The bad thing? The exact syntax can vary between applications.

Nobody agrees on the definite version

The different versions of markdown are called flavours. They exist simply because what Gruber initially outlined had some gaps in it, and it has been extended in different directions to support more features.

The basics are the same across all flavours, stuff like lists, headings, links, images and so on. But additional features differ. Two of the most common are:

Github Flavoured Markdown. Naturally used and developed by github, it enables you to create tables, add task lists with checkboxes, and code blocks where you can specify the language of the code to get syntax highlighting. These extensions became so popular that GFM is used in many places outside of github too.

Multimarkdown adds support for tables and fenced code blocks just like github. But also adds table of contents, footnotes and citations, subscipt and superscript, and math support among other things. Very useful for writers of longer manuscripts, or academic writing and research.

But there are way more than I can list here. Commonmark has gathered a list of no less than 36 different flavours of markdown(!).

The good news is that the differences are very small and once you learn the basics you will seldom need to worry about the exact markdown engine your current application uses. This will only be important if you need to take advantage of any of the more advanced features, like footnotes or tables.

Dilemma: collaborative writing

I love markdown. I’m so used to it that it is my default way of writing. Even in places like Evernote, who don’t support markdown at all but offers WYSIWYG formatting tools, I still write my text markdown-style.

The only place where I’ve been forced away from it is when working collaboratively together with others. I’ve seen articles who describe using markdown and source code tools like git between collaborators, but that is reserved for tech savvy people.

For the majority, few things beat the simplicity of Google Docs. Alas, Google Docs is like regressing to Microsoft Word – but online. All the drawbacks of word docs apply to Google Docs as well.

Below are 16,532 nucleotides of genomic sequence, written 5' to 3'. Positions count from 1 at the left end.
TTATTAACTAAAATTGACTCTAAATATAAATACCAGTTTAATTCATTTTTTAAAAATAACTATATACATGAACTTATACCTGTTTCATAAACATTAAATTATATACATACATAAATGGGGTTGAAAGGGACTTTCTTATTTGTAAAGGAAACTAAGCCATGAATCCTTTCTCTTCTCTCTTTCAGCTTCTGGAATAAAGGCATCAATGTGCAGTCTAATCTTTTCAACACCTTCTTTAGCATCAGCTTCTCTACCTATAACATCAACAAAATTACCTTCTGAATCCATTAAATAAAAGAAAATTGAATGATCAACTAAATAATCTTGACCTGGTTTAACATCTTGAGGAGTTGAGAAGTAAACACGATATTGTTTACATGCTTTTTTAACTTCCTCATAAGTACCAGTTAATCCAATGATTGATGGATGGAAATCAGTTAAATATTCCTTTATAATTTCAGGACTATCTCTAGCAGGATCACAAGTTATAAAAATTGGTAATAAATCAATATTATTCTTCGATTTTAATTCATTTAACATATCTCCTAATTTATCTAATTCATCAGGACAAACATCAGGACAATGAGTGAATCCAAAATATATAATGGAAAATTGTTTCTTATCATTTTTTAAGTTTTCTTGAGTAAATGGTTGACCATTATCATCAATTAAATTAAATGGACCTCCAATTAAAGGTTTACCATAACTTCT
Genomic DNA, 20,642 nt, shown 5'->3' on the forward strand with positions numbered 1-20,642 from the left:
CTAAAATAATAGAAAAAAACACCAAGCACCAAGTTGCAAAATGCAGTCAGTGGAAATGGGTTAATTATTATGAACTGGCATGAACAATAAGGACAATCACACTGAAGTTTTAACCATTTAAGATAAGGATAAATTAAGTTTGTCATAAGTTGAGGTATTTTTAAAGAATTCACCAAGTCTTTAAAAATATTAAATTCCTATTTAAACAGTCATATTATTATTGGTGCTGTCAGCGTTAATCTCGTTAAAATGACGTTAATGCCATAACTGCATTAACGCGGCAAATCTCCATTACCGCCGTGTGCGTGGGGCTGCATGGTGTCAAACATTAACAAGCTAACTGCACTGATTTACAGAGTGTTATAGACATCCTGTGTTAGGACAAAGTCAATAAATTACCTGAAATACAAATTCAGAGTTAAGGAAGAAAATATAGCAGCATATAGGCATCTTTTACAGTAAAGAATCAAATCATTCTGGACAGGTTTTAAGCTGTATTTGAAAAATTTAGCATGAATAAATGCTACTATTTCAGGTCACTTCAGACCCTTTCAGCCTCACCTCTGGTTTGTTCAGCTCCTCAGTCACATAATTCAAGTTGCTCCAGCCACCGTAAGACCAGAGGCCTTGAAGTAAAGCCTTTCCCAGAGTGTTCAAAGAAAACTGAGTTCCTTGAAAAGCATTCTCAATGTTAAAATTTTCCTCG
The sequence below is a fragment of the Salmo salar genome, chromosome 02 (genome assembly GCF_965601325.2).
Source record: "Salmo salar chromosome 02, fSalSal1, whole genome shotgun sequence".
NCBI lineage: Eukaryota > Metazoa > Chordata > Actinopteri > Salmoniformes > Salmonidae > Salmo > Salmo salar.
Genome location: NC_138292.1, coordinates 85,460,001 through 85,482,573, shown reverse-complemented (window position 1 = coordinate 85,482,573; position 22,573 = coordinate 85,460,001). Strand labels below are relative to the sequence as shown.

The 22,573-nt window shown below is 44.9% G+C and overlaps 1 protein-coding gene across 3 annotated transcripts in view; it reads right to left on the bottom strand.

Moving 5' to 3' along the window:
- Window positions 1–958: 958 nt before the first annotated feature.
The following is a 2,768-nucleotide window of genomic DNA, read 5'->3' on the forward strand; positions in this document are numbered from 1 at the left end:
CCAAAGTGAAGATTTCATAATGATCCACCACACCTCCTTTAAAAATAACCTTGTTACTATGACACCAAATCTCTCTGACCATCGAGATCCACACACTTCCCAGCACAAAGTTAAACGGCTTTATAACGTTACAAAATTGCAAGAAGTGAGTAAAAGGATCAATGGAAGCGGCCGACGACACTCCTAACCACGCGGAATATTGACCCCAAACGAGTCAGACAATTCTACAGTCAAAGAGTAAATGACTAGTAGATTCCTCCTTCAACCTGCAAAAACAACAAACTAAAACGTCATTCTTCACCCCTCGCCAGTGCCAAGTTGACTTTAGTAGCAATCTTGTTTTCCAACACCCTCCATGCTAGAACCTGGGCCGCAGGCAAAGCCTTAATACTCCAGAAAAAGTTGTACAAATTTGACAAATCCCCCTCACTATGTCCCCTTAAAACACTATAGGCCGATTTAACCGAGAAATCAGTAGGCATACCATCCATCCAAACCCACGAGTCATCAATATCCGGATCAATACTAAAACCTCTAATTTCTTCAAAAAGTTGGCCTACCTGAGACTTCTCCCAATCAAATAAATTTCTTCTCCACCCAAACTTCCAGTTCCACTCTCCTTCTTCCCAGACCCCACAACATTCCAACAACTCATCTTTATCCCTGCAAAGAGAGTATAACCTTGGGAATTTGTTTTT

I recently came across StackEdit which could be my solution to this problem. It would support me to write in markdown and then sync to Google Drive where I could invite collaborators just like normal. I’m going to check it out the next time I need to work together with someone on a document.

Where to start

Depending on your platform, there are a plethora of markdown text editors to go around. A markdown editor often has a preview pane where you can see a pretty rendered document based on the text you write, and adds keyboard shortcuts for adding markup and so on.

These days, there are complete note-taking apps using markdown as it base. Apps like Ulysses, Bear and Obsidian are designed for keeping all of your notes and thoughts in markdown. But you don’t have to make that jump from the start. You can just dip your toes in the water first.

Pick an editor that works with your gadget of choice:

Start writing in plain text and try it out. Here’s a handy cheat sheet with the syntax. It’s really easy and not difficult at all.

If you save your text document in a folder that is synced to a cloud provider – Dropbox, iCloud, Google Drive, One Drive etc – you can open and read the file on your phone too.

Once you’ve gotten over the learning curve and get used to writing in markdown, you have just upgraded your writing superpowers a bit.

I’m curious to see what you will make of it.